A South Lanarkshire town has launched an attempt to become Scotland's first carbon-neutral community.
The Biggar have been asked to back the carbon neutral campaign
Under the plan, the people of Biggar would grow their own food, create their own electricity and recycle more.
At a meeting in the town's Municipal Hall on Saturday local activists urged fellow residents to join the campaign.
Scientists from Edinburgh University have agreed to help Biggar, which has a population of 2,000, to establish its current carbon footprint.
The Carbon Neutral Biggar project has been backed by the town's two schools, church and several businesses.
Leaflets have been distributed with suggestions on how to "reduce energy consumption and resulting carbon dioxide emissions".
Residents have already been encouraging people to rent Al Gore's documentary film on global warming, An Inconvenient Truth .
The organisers are in touch with the Cheshire village of Ashton Hayes which is also trying to become carbon neutral.
One of those behind the campaign, local estate agent John Riley, said the campaign is about everyone doing their bit to tackle global warming.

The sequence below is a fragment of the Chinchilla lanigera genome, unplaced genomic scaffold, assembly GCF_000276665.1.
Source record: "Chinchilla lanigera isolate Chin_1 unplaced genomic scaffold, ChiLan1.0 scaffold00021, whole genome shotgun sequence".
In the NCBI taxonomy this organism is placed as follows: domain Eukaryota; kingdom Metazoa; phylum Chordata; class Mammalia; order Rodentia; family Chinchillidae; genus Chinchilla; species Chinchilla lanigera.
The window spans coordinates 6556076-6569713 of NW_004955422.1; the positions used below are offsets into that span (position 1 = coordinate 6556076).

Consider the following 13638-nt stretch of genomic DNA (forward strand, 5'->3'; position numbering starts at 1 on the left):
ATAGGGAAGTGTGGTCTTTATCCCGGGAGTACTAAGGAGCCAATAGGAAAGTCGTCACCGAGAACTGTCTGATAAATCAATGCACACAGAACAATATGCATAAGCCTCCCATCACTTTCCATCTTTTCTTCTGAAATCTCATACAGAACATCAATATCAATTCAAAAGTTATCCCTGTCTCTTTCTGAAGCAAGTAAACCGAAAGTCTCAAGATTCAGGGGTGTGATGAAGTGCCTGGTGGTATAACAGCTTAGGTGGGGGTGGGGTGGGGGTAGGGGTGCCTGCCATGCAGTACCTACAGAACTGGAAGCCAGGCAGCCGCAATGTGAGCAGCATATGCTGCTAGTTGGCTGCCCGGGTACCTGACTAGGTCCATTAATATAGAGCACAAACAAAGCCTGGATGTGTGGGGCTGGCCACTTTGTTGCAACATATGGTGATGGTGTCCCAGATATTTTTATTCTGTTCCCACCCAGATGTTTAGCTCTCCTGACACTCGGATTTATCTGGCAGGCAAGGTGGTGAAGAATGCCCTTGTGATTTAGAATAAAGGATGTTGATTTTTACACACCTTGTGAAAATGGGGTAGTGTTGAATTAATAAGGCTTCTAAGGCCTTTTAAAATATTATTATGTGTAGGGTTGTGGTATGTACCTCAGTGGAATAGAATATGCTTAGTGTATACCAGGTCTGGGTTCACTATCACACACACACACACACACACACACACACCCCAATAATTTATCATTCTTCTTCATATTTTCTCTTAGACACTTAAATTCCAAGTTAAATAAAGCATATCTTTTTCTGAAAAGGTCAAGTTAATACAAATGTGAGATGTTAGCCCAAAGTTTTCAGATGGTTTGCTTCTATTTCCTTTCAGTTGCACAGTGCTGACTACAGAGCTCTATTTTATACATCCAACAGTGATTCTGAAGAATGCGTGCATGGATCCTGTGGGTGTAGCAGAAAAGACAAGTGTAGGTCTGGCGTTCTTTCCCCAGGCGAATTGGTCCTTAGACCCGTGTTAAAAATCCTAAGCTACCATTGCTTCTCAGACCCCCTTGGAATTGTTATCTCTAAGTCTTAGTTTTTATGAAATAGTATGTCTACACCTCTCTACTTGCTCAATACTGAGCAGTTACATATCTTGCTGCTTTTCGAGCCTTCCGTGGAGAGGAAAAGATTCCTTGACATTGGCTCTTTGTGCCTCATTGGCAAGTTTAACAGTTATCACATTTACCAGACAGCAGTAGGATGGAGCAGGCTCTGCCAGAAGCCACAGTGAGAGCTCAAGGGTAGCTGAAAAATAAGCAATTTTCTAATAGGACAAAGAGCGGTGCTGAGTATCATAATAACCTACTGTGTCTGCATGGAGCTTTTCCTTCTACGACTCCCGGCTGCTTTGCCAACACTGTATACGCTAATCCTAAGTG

"If we can do it as a community and we can encourage other communities to do the same thing, then we can start a groundswell and we hope that this will gradually just snowball," he said.
"We have got the schools involved. We have got churches involved. We have got the Brownies and Scouts involved so its a complete community project."
The project has received backing from the town's Conservative councillor Hamish Stewart and Friends of the Earth Scotland.
Professor Stephen Tinsley, chief executive of the Sustainable Development Research Centre, in Forres, called for other towns in Scotland to try to become carbon neutral.
"I whole-heartedly support the Carbon Neutral Biggar project, it's an absolutely terrific idea and I would like to see other towns, including Forres, doing something like this," he said.